Podcasts about Reform

Share on
Share on Facebook
Share on Twitter
Share on Reddit
Copy link to clipboard
  • 4,427PODCASTS
  • 9,223EPISODES
  • 39mAVG DURATION
  • 4DAILY NEW EPISODES
  • Oct 15, 2021LATEST

POPULARITY

20112012201320142015201620172018201920202021


Best podcasts about Reform

Show all podcasts related to reform

Latest podcast episodes about Reform

Battleground Wisconsin
Labor strikes back against corporate America

Battleground Wisconsin

Play Episode Listen Later Oct 15, 2021 45:44


We talk about the latest COVID surge in Wisconsin and update the status of the stalled Build Back Better plan in Congress. Will the new alliance between moderate and progressive Democrats produce generational reform, or will it crash and burn, dooming the Biden presidency? Rebecca Lynch joins us as a guest panelist to take a deep dive into the resurgence of organized labor fighting back across the country against corporate greed and pandemic profterring on the backs of workers. We close by checking in on the election investigation circus train which left the tracks weeks ago, making Wisconsn a national spectacle.

This Week in Google (Video HI)
TWiG 633: Nothing About Me Without Me - Federated Twitter, Section 230 reform, Instagram moral panic

This Week in Google (Video HI)

Play Episode Listen Later Oct 14, 2021 119:23


Dead letters: Email could be the last federated internet technology — but it isn't. Facebook shouldn't be in charge of how you use Facebook. The Moral Panic Engulfing Instagram. Facebook whistleblower to brief Facebook Oversight Board, U.K. parliament. Twitter position paper on protecting the open internet. Why Section 230 'Reform' Effectively Means Section 230 Repeal. Highlights From William Shatner's Blue Origin Rocket Trip to Space. Rät by Penelope Scott. Samsung announces Unpacked 2 event for Wednesday, Oct 20th, right after Apple and Google. Len Sassaman and Satoshi: a Cypherpunk history. Picks Jeff - UK regulator Ofcom's list of bad words Jeff - How many watched Squid Game Ant - Irish People Blind Test Irish Whisky vs American Whiskey Ant - Hall H Show Ant - All Systems Red Hosts: Leo Laporte, Jeff Jarvis, and Ant Pruitt Guest: Cory Doctorow Download or subscribe to this show at https://twit.tv/shows/this-week-in-google. Get episodes ad-free with Club TWiT at https://twit.tv/clubtwit Sponsors: akamai.com/twig Melissa.com/twit nureva.com/twit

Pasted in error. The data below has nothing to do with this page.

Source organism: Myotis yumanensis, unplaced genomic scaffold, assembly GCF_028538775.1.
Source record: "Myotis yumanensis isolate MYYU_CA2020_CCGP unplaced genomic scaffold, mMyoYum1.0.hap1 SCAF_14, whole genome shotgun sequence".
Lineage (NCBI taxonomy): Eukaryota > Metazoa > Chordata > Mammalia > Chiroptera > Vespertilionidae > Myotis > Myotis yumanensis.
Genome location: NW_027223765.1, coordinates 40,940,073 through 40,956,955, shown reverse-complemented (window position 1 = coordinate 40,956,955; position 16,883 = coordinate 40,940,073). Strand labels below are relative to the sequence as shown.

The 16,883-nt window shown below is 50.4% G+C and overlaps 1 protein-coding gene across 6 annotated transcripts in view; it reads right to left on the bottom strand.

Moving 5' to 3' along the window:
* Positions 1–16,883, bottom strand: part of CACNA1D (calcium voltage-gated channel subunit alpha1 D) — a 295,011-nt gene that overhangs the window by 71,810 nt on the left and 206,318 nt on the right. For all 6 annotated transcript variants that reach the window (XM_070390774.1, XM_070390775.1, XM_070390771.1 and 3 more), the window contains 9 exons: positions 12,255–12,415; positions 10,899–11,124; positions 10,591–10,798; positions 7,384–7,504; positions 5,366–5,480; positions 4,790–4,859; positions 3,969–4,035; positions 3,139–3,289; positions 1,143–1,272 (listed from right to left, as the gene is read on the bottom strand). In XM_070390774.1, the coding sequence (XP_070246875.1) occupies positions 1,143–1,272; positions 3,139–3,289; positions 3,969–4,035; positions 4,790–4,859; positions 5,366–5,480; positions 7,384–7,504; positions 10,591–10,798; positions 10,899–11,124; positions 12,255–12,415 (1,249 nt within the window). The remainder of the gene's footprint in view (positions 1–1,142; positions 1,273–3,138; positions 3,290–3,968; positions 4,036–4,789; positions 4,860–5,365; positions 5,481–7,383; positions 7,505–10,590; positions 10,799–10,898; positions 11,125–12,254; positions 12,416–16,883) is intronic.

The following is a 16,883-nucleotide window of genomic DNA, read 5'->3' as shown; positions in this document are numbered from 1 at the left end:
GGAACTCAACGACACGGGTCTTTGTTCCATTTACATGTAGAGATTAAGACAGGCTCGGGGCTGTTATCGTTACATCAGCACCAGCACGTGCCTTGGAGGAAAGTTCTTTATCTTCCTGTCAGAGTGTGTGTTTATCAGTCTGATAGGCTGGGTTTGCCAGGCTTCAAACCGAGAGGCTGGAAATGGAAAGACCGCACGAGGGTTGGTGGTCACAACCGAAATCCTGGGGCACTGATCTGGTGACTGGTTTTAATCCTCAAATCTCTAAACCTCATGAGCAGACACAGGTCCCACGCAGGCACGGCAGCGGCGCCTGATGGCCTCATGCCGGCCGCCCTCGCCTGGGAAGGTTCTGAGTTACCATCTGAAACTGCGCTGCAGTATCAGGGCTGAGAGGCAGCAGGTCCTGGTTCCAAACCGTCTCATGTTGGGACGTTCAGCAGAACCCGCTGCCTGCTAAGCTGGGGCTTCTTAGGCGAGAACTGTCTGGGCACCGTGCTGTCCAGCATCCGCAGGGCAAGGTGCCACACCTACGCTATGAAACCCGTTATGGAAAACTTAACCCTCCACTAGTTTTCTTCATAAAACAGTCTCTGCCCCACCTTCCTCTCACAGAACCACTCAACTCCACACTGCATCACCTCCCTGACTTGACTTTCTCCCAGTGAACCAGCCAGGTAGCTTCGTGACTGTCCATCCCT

This Week in Google (MP3)
TWiG 633: Nothing About Me Without Me - Federated Twitter, Section 230 reform, Instagram moral panic

This Week in Google (MP3)

Play Episode Listen Later Oct 14, 2021 118:49


Dead letters: Email could be the last federated internet technology — but it isn't. Facebook shouldn't be in charge of how you use Facebook. The Moral Panic Engulfing Instagram. Facebook whistleblower to brief Facebook Oversight Board, U.K. parliament. Twitter position paper on protecting the open internet. Why Section 230 'Reform' Effectively Means Section 230 Repeal. Highlights From William Shatner's Blue Origin Rocket Trip to Space. Rät by Penelope Scott. Samsung announces Unpacked 2 event for Wednesday, Oct 20th, right after Apple and Google. Len Sassaman and Satoshi: a Cypherpunk history. Picks Jeff - UK regulator Ofcom's list of bad words Jeff - How many watched Squid Game Ant - Irish People Blind Test Irish Whisky vs American Whiskey Ant - Hall H Show Ant - All Systems Red Hosts: Leo Laporte, Jeff Jarvis, and Ant Pruitt Guest: Cory Doctorow Download or subscribe to this show at https://twit.tv/shows/this-week-in-google. Get episodes ad-free with Club TWiT at https://twit.tv/clubtwit Sponsors: akamai.com/twig Melissa.com/twit nureva.com/twit